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What is Design for Manufacturing “DFM”

By Jesus David Cano Romano
November 26, 2015


A successful manufacturing project requires an adequate planning and execution, and a key factor to achieve this is to ensure that the products that will be manufactured are designed having in mind the principles of DFM (Design For Manufacturing).

Design For Manufacturing is the method of design which has for purpose to reduce and ease the manufacture of the product and its assembly. It has for aim to reduce the amount of components, resulting into cost reduction and minimisation of the complexity in the manufacturing process.

DFM should be deeply embedded in the design process, as it will help to build the product at the lowest price possible, resulting in a higher revenue. This process must involve the selection of a diverse range of raw materials, manufacturing and surface finishing processes, even different packing options. In simple words it might be the “What if…..” game in the design scenario, this process creates critical questions to the designers and industrial engineers such as What to add? or What can we reduce or remove?

The 10 main rules for DFM according to Tien-Chien chang, Richard A Wysk, and Hsu-Pin Wang are:

1) The reduction of the total number of parts: 

Less parts implies less purchases, inventory, handling, processing, development and times, equipment usability, assembly difficulty, service inspection, testing, etc.

2) The development a modular design:

The use  of modules in a product reduces and simplifies the manufacturing activities including: inspections, tests, assembly, redesign, maintenance, service and so on.

3) Use of standard components:

Standard components are cheaper and easier to get than custom made components.

4) Design parts to be multi-functional:

By having some multi-functional parts the amount of items needed to assembly reduces, this is related to the rule number 1).

5) Design parts for multi use:

Designers should create several parts different parts to have multiple uses. These parts can have the same or different functions when used in different products.

6) Design for ease of fabrication:

Selection of the optimum combinations of materials and production processes to minimise manufacturing costs.

7) Avoid the use of separate fasteners:

The use of separate fasteners increase the manufacturing cost, these should be replaced by using using tabs or snap fits. If fasteners have to be used, then some guides should be followed for selecting them. Minimize the number, size, and variation used; also, utilize standard components whenever possible.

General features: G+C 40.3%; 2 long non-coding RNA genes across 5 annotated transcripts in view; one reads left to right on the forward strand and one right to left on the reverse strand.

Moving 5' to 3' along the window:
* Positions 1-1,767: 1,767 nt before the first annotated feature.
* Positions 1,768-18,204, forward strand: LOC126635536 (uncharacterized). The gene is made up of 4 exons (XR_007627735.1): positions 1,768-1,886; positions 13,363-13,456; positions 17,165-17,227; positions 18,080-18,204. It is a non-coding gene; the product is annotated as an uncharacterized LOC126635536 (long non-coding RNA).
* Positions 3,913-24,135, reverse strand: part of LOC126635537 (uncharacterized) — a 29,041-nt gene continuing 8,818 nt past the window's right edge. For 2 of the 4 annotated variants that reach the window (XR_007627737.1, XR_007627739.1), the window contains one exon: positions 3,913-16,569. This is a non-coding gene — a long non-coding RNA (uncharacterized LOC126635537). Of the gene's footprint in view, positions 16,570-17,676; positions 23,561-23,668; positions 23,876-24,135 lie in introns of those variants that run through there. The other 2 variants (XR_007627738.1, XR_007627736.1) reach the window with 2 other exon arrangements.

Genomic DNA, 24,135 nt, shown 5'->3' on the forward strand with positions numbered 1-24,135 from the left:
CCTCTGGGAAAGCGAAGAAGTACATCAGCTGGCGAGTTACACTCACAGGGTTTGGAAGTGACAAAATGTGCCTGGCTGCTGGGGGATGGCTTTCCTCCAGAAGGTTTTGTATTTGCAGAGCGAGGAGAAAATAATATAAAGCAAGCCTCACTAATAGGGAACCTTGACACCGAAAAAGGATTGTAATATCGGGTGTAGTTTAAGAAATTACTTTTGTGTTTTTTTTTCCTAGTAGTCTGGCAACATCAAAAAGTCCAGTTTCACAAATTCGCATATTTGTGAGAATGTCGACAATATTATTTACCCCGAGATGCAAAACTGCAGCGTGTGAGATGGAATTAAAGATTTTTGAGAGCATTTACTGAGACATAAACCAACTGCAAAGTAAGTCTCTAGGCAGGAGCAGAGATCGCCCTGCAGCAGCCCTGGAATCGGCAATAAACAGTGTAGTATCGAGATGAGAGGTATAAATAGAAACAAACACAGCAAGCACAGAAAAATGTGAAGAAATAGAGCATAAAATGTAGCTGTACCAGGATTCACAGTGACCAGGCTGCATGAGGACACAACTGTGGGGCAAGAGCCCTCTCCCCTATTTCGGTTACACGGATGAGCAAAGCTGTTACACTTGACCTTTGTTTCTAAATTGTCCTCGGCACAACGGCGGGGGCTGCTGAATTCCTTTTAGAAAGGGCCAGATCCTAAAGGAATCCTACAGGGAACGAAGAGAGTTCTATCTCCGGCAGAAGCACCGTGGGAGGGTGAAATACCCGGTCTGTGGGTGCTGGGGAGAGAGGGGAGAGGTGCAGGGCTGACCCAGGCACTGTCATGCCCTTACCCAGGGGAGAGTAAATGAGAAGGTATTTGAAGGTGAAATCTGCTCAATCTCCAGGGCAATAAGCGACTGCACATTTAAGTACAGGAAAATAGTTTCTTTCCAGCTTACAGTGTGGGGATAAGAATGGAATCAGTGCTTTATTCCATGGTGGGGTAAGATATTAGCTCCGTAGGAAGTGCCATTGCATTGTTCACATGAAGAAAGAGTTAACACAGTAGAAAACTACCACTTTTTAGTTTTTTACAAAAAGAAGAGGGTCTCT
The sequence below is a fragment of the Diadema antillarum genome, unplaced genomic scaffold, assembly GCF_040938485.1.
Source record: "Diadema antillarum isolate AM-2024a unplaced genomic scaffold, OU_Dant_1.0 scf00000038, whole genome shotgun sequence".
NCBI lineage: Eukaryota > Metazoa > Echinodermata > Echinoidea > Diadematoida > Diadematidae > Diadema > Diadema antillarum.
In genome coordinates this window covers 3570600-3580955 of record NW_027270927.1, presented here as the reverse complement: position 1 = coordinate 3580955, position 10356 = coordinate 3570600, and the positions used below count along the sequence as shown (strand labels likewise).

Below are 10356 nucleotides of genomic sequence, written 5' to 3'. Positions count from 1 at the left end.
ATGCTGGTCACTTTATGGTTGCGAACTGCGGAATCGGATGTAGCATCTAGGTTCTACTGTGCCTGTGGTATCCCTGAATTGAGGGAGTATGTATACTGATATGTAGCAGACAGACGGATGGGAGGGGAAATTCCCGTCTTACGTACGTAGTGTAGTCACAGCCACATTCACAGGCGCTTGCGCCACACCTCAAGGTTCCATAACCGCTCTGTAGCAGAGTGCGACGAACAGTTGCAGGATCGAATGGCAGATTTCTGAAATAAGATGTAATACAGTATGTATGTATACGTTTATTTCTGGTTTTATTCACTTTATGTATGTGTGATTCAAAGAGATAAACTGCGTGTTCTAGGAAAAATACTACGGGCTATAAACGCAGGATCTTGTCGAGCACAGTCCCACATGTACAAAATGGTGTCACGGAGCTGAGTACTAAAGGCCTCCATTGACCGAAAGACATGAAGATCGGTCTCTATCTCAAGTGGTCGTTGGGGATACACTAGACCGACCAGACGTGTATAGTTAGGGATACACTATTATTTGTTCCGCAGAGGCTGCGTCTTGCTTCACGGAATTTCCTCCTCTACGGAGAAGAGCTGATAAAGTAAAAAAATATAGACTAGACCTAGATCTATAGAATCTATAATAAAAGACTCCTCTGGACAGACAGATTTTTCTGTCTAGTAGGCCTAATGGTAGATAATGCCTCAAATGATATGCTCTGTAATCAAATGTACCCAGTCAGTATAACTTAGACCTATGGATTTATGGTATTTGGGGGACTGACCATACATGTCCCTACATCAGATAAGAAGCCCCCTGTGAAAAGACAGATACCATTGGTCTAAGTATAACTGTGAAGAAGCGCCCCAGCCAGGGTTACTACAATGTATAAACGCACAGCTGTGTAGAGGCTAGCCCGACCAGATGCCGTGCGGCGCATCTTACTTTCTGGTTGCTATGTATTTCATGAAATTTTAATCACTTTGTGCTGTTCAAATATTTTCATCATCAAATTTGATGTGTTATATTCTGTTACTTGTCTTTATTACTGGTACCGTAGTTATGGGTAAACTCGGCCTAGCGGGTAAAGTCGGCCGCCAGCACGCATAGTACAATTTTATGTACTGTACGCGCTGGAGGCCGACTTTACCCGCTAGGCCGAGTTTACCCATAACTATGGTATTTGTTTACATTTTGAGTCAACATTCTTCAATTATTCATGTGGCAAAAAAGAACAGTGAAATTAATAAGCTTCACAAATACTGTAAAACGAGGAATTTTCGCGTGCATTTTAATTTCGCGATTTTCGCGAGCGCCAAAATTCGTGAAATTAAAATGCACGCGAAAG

8) Minimise Assembly Directions:

All parts should be assembled from one direction. If possible, the best way to add parts is from above, in a vertical direction, parallel to the gravitational direction (downward). In this way, the effects of gravity help the assembly process, contrary to having to compensate for its effect when other directions are chosen.

9) Maximise compliance

Errors can occur during insertion operations due to variations in part dimensions or on the accuracy of the positioning device used. This faulty behaviour can cause damage to the part and/or to the equipment. For this reason, it is necessary to include compliance in the part design and in the assembly process.

10) Minimise Handling:

Handling consists of positioning, orienting, and fixing a part or component. To facilitate orientation, symmetrical parts should be used when ever possible. If it is not possible, then the asymmetry must be exaggerated to avoid failures.

In C2W we offer Product Design Services, we pride ourselves on the ability to take virtually any idea at any stage in its development, from concept to technical evaluation and providing the client a fully developed design regardless of its purpose while doing so at a fraction of the cost our western based rivals can offer. All our Design services are critically focused in DFM, having in mind the aims to reduce manufacturing costs, remove complexity and create manufacturing to make sure that your Quality needs are met.

Within this stage, we typically produce prototypes to verify the design against an agreed test plan and regulatory standards, before commitment to major capital expenditure.